Today’s show is inspired by a conversation that I had with an investor about a project that they were undertaking.
The situation should never have happened and that is the purpose of today’s episode. The construction budget was based on a quote from a contractor, but unfortunately it was riddled with problems and the investor didn’t see it. As soon as I looked at the numbers, it was obvious that the budget would never work in the real world. I was able to see it instantly and the investor didn’t. I don’t have any special super powers. A few simple calculations immediately showed the problems. The goal of these calculations is to quickly answer a simple question: “Do these numbers make sense?”
The first thing I look at is the allowance for interest reserves in the project. I start with the loan amount and calculate the interest for the construction period, and then make a guess at how long it might take to lease the property followed by how long it might take to complete the refinance into permanent financing. I then compare the interest that would be due over that entire time period and compare to what is in the budget. In this particular instance, it looked to me like the budget took the time for construction into account, but not the period for leasing or refinance. I would even add a buffer to that of 50%. So the interest reserve in the budget needed to triple compared with the amount in the budget.
Next I look at the allowance for appliances. You can easily drive down to your nearest Best Buy and price our an appliance package for a single apartment. Choose items on sale and you will get s pretty good estimate. We are usually talking about 6-7 appliances. A good estimate is somewhere between $3500-$4000 for a class A apartment. In this particular instance, the budget was a little over $2000 per apartment. It was easy to see that the estimate was not close to where it should be.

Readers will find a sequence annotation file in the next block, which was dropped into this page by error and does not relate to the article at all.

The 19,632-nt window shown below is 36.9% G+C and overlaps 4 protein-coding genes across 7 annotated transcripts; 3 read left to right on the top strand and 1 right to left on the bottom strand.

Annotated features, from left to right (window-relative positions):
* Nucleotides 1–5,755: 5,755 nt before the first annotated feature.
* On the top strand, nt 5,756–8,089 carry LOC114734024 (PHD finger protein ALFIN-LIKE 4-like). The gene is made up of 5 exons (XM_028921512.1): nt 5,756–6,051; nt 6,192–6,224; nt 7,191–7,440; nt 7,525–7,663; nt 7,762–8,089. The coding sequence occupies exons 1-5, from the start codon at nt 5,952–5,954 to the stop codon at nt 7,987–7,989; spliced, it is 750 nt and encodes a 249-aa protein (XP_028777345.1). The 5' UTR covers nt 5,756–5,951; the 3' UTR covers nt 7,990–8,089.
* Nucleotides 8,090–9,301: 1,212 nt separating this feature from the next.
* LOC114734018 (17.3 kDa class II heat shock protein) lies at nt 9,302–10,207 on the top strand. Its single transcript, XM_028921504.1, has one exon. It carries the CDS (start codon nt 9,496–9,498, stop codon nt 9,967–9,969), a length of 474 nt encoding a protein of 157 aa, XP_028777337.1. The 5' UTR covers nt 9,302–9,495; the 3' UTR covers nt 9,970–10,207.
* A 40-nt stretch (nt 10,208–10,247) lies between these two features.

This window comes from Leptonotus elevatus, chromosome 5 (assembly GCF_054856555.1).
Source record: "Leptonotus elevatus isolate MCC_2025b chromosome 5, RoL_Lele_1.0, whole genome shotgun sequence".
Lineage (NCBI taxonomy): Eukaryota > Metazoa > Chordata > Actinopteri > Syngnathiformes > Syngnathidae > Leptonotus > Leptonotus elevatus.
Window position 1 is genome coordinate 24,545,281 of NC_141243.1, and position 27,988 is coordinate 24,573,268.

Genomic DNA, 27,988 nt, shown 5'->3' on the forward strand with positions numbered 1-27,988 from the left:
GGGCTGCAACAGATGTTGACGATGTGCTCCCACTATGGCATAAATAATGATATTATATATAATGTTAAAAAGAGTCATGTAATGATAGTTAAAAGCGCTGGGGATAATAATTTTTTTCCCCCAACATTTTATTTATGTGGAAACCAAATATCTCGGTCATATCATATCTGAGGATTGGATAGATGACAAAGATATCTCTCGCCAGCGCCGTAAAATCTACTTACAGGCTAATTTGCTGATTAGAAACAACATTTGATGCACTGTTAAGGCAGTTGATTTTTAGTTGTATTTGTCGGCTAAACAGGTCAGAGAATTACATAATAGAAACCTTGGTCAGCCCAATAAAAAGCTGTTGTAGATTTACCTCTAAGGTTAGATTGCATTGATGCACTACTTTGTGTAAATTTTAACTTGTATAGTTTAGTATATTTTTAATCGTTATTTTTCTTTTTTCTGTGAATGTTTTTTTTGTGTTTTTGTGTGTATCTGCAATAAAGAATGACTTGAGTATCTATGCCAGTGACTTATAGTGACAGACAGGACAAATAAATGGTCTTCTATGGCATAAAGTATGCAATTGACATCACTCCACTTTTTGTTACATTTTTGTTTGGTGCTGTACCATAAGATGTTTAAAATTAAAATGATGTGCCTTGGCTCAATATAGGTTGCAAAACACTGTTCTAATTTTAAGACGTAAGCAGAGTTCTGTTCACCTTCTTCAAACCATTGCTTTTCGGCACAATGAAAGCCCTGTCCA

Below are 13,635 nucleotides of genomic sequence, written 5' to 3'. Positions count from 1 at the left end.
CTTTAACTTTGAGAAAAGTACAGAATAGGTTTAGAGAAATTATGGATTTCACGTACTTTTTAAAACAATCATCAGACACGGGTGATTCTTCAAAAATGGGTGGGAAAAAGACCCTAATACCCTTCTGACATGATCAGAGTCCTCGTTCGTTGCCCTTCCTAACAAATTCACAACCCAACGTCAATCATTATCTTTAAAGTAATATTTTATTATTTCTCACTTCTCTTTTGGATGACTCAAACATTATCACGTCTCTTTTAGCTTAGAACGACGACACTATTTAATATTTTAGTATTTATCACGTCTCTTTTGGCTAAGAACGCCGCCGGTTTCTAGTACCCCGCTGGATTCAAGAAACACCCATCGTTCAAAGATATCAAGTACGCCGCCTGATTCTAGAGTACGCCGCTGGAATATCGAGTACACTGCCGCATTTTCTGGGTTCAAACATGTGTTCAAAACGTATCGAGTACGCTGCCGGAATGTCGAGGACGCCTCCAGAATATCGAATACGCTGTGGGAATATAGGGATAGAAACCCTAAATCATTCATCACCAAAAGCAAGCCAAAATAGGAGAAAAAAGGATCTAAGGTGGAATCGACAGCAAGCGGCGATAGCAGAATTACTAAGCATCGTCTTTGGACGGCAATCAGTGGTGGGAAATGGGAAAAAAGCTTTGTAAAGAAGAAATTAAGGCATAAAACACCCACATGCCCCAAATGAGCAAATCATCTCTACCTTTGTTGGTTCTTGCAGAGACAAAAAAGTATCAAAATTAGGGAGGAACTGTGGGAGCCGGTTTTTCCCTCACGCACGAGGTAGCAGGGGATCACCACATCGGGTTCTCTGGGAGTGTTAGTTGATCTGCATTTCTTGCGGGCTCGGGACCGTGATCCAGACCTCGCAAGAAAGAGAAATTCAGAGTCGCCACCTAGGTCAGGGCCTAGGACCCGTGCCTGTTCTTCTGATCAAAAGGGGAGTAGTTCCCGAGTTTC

Hardwood flooring costs about $3 per square foot to purchase the material and about $2.50 to install in large quantities. You are looking at about $$5.50 per square foot for hardwood. Ceramic tile starts at $1.00 per square foot and cost about $3.50 per square foot for installation. The cheapest tile will cost $4.50 per square foot installed. I usually budget $2.00 for square foot for the material which brings me total cost to $5.50 per square foot. It means that the price for ceramic versus hardwood is virtually the same and in this instance I didn’t have the breakdown of the different flooring types. Vinyl plank flooring is less expensive and can be done for about $2.50 installed on the best day ever.
My friend had received a budget allowance of slightly above &1.00 per square foot installed. If doesn’t require a huge skill to see that there is no flooring on the planet that would fit within that budget number. The estimate was off by anywhere from 250%-550%.
These are simple rules of thumb. But they can quickly show when a budget has problems.
Being in this business requires a high degree of diligence every step along the way.